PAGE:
Seed to Harvest: The Patternist series

Seed to Harvest is a collection of the four books that make up Octavia E. Butler’s Patternist series. The books are arranged chronologically and that is the order in which I read them. However, they weren’t written chronologically and I strongly suspect that I would have gotten much more out of this series if I had read the novels in the order in which they were written — as a dystopian final novel with three prequels.

Patternamster, the final novel in the series and the first to have been written, imagines a future dominated by telepaths linked by a mental pattern. In conflict with these patternists are the brutal and semi-human clayarks, bent on destroying the patternists. Ordinary humans, pejoratively described as mutes, are not important and serve only as slaves, victims or both.

The patternmaster controls the pattern and all who are linked to it, thus becoming the leader of the patternists. The current patternmaster is old and dying and the novel focusses on the conflict to replace him.

While the world of the patternists and clayarks is superbly well realised, the narrative itself is quite slight. This wouldn’t be a problem if I had read this novel first, but following on from the other three it all felt a bit anticlimactic.

Mind of My Mind tells the story of the emergence of the patternists. It centres on Doro, a 4000 year old mutant with the ability to transfer his consciousness into others’ bodies. It is Doro who has been seeking out similar mutants and breeding them in order to build a race of superhumans and a stock of bodies. While successful Doro’s efforts also backfire spectacularly with the emergence of Mary, a latent telepath who becomes the first patternmaster.

Clay’s Ark jumps forward a bit from Mind of My Mind and describes the emergence of the clayarks. As a standalone novel, this is only tangentially related to the rest of the Patternist series and — with reading the novels chronologically — it did feel like quite an abrupt turn for the series. With it’s microbial alien symbiotes, Clay’s Ark is also one of the most viscerally disturbing invasion stories I’ve read in a long time.

Wild Seed is the last book to have been written and the first chronologically. It’s about an immortal healer named Anyanwu (who makes a fleeting appearance in Mind of My Mind) and her encounter with Doro. When the story starts, Anyanwu is already 300 years old, while Doro is much, much older. Doro coerces Anyanwu into travelling with him from Africa to the US and the story centres on the conflict between the two and their very different views of humanity.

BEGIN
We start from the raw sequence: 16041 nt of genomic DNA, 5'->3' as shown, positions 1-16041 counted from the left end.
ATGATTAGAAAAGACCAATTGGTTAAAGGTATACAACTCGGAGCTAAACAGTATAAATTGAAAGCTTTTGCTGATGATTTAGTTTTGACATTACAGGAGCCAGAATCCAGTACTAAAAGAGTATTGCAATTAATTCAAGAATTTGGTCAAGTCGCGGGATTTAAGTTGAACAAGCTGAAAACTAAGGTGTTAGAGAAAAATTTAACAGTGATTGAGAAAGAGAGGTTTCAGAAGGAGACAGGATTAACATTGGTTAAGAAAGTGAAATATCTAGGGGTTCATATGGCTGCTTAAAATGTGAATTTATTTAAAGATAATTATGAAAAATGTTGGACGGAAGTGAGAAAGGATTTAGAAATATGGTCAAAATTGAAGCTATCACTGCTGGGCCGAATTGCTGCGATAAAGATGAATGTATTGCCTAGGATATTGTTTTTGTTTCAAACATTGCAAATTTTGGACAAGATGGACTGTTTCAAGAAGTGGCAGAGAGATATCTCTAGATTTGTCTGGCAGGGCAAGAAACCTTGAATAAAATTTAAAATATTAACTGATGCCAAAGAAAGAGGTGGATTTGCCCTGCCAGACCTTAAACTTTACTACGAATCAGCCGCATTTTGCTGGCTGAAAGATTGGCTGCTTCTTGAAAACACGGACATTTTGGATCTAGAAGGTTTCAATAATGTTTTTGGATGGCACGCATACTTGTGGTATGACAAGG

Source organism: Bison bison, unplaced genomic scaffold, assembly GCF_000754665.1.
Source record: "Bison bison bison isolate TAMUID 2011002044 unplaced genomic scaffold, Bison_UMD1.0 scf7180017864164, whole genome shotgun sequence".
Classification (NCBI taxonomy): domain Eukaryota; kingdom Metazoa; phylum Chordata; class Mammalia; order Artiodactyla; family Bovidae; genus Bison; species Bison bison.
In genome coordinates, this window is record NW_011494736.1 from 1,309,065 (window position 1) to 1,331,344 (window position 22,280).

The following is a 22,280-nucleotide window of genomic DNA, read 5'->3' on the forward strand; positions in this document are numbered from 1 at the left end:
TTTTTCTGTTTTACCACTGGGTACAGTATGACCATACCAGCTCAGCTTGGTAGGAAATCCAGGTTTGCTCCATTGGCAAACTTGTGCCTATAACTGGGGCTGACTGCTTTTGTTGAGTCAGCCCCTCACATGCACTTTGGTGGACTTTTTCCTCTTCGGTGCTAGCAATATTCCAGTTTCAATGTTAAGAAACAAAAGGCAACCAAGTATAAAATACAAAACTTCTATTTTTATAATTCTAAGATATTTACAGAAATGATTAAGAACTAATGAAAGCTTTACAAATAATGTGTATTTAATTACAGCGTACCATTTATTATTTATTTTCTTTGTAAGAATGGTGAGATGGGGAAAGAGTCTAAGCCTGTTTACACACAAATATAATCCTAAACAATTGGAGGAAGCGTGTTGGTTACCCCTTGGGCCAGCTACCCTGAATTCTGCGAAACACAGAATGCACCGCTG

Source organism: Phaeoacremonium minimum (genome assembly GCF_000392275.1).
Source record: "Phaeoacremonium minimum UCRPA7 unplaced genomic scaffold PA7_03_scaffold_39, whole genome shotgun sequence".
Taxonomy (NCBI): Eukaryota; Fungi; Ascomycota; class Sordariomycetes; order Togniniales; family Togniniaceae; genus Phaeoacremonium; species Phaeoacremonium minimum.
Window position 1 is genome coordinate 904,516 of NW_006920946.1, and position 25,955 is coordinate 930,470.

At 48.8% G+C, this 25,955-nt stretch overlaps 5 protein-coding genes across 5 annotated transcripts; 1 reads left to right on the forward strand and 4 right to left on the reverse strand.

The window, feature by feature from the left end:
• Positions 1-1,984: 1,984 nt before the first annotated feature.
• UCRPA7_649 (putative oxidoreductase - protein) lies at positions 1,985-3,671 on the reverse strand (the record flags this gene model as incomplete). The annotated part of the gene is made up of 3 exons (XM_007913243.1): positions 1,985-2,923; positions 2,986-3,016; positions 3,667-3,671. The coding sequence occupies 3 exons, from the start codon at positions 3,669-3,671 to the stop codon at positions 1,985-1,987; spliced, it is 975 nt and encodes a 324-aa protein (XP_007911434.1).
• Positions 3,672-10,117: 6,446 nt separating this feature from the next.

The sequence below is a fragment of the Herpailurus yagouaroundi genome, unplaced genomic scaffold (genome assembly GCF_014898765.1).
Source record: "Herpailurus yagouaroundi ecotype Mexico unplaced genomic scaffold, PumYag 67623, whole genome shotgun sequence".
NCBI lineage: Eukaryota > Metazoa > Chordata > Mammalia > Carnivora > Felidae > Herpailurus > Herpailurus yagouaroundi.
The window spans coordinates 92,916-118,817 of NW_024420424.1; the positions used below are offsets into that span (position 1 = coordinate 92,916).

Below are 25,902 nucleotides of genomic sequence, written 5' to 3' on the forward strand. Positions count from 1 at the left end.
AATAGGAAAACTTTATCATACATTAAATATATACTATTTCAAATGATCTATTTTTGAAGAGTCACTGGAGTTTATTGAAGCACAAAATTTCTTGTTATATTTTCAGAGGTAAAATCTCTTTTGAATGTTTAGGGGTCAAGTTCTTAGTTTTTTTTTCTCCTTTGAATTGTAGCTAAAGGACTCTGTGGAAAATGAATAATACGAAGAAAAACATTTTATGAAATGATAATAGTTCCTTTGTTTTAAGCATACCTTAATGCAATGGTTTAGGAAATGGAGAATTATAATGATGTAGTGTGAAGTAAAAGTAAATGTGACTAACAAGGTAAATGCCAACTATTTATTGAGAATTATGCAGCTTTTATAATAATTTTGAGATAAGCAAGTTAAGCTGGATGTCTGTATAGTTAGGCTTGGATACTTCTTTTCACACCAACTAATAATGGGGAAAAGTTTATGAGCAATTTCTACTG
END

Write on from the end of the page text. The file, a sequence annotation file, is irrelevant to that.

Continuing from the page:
This is by far the strongest of the novels, with two very well-drawn protagonists, and the one that most explicitly delves into the themes of the series. These include racial prejudice, the ethical implications of eugenics, and the question of what it means to be human.

As a whole, the Patternist series explores several big ideas and leaves you thinking for several days afterwards. It’s well worth reading, but is probably better read in the order the books were written than in chronological order of the events.

Ancillary Mercy

Ancillary Mercy is both the conclusion and the high point of Ann Leckie’s Imperial Radch trilogy. The series follows Breq, the last splinter of a destroyed starship, on her journey from soldier seeking vengeance to…

I’m going to stop there because I don’t want to give away too much, but the ending is both surprisingly low-key and deeply satisfying.

At its best, science fiction is able to use a broad canvas to explore very human concerns. And the Imperial Radch trilogy — and especially Ancillary Mercy — really is science fiction at its best.

Autonomy matters. Personhood matters. And, if personhood is a function of sentience, then there is no rational reason to limit it to humanity. When the autonomy of people is acknowledged — regardless of whether those people happen to be human, or a sentient space station, or a warship, or more — then a small group can work together to achieve the seemingly impossible.